To make your spaces more interesting and inviting, follow these tips to add a designer’s touch to your home. In this post, Allison shares tried and true strategies that will help you pull together your space, create beautiful still-life groupings, properly hang artwork and tricks for small or large spaces.
To help you pull together the finishing touches in your space, consider using Kelley Carter’s clever checklist to make your room feel complete.
- The Inviter is something that sparks your interest and arouses your curiosity, drawing you into the room. It may be an interesting detail that catches your eye and makes you want to step in and look at it more closely, or just to feel the mood of the room.
- The Cosifier is something that entices you to stay in the room. It may be a soft cashmere throw or a wonderfully snug armchair that invites you to curl up in it.
- The Eye Lifter is a detail that leads your eye upwards and creates a frame for the other furniture in the room. It may be a lamp that makes you look up and take in the whole room, or a striking wall of pictures from floor to ceiling, or a large potted plant that forces you to notice both it and the whole room.
- The Wow! Object is the detail with the loudest voice and consequently the obvious focal point. It could be something structural, such as big windows with a stunning view, or a beautiful piece of furniture.
- The Quirky Thing is what brings the observer to a standstill and then holds the eye. It might be a work of art, a prized heirloom, a collection of artefacts you found at a flea market or – and why not? – something you made yourself.
- The Personalizers are those items that make your home distinctively yours. They may be family photos, inherited pieces, souvenirs and personal objects that tell your story and that of other family members. These things do not have to be prominent or eye-catching; they are just nice to have around.
- The Natural Element consists of those things that impart a feeling of life, texture and color into a space: potted plants, cut flowers, natural materials and objects with an organic shape.
- The Finishing Touches are the things that fill in the blanks and spaces in a complete interior and add life to the furnishings: a basket of magazines, stack of books, or a beautiful bowl.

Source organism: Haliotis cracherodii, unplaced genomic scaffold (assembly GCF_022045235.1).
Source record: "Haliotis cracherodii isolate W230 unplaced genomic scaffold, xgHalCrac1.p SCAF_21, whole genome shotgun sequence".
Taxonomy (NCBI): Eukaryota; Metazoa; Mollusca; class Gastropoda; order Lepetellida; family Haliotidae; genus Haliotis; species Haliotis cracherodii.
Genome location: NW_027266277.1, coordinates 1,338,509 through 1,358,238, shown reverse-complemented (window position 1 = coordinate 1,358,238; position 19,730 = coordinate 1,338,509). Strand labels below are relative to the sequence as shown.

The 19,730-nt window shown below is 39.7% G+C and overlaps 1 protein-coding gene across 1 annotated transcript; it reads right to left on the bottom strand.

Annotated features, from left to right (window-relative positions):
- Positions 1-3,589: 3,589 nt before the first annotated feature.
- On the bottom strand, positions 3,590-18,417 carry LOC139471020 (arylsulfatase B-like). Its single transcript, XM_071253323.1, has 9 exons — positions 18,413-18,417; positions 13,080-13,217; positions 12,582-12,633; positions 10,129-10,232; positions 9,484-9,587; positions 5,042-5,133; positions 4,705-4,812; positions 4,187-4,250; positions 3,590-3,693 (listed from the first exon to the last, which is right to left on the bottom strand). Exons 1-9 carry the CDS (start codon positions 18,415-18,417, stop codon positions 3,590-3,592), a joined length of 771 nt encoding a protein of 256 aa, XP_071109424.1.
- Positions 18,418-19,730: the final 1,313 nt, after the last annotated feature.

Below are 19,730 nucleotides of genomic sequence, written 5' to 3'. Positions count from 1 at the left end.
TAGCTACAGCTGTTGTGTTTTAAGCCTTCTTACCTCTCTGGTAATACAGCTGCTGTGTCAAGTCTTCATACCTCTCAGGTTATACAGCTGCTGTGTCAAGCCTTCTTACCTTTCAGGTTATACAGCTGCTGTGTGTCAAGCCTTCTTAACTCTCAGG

- Signs of Life are the last details necessary to bring a room alive – things that remind you it is lived in: a pair of glasses, your favorite slippers, or a cup of coffee. These are things that get cleared away for the Instagram photo, but otherwise create a lived-in feel and the wonderful sense that someone has made themselves at home.
Decorators and interior stylists frequently group objects in order to catch the eye or reinforce the style and mood they are trying to achieve in a space. Grouping objects into still-life arrangements rather than spreading them out is an effective way to make a design feel more cohesive. Here are some key ingredients for arranging successful still-life groupings:
- A high point, like a tall candlestick, plant or cut flowers.
- A weighty point, such as a rounded vase, a bowl or some other visually heavy object.
- A focal point or main element within the still-life.
- Something organic or irregular taken from nature or made of natural materials, such as a ceramic piece or artwork.
- Horizontal lines, such as books lying flat, boxes or oval dishes.
- Vertical lines, like tall, slim objects or candlesticks.
- Complementary objects, such as small personal details that complement and create life – a pretty stone, shell or something the children made.
Now that you know what you will need, here is a step-by-step guide to arranging a still-life:
- Collect the objects you want to use. Have a mixture of materials and structures, such as wood, metal and glass in different shapes and sizes. Use opposites to create contrast – high and low, soft and hard, matt and glossy, smooth and rough.
- Sort the objects according to size.
- Establish the place where the still life is to stand, mentally marking the area you want the objects to inhabit.
- Decide on the contour or outline your group with have. Think triangles that form vertical or horizontal triangles. Think about what direction that you want the lines to lead the eye.
- Start at the back and work you way forward as you place the objects.
- Work with odd numbers (three, five or seven objects) rather than even numbers.
- Make sure objects in the group overlap, so that they conceal a little of each other to produce a better sense of unity.
- Try to place objects in such a way that the eye is led through the still life. Use the golden spiral to encourage the eye to follow that kind of movement.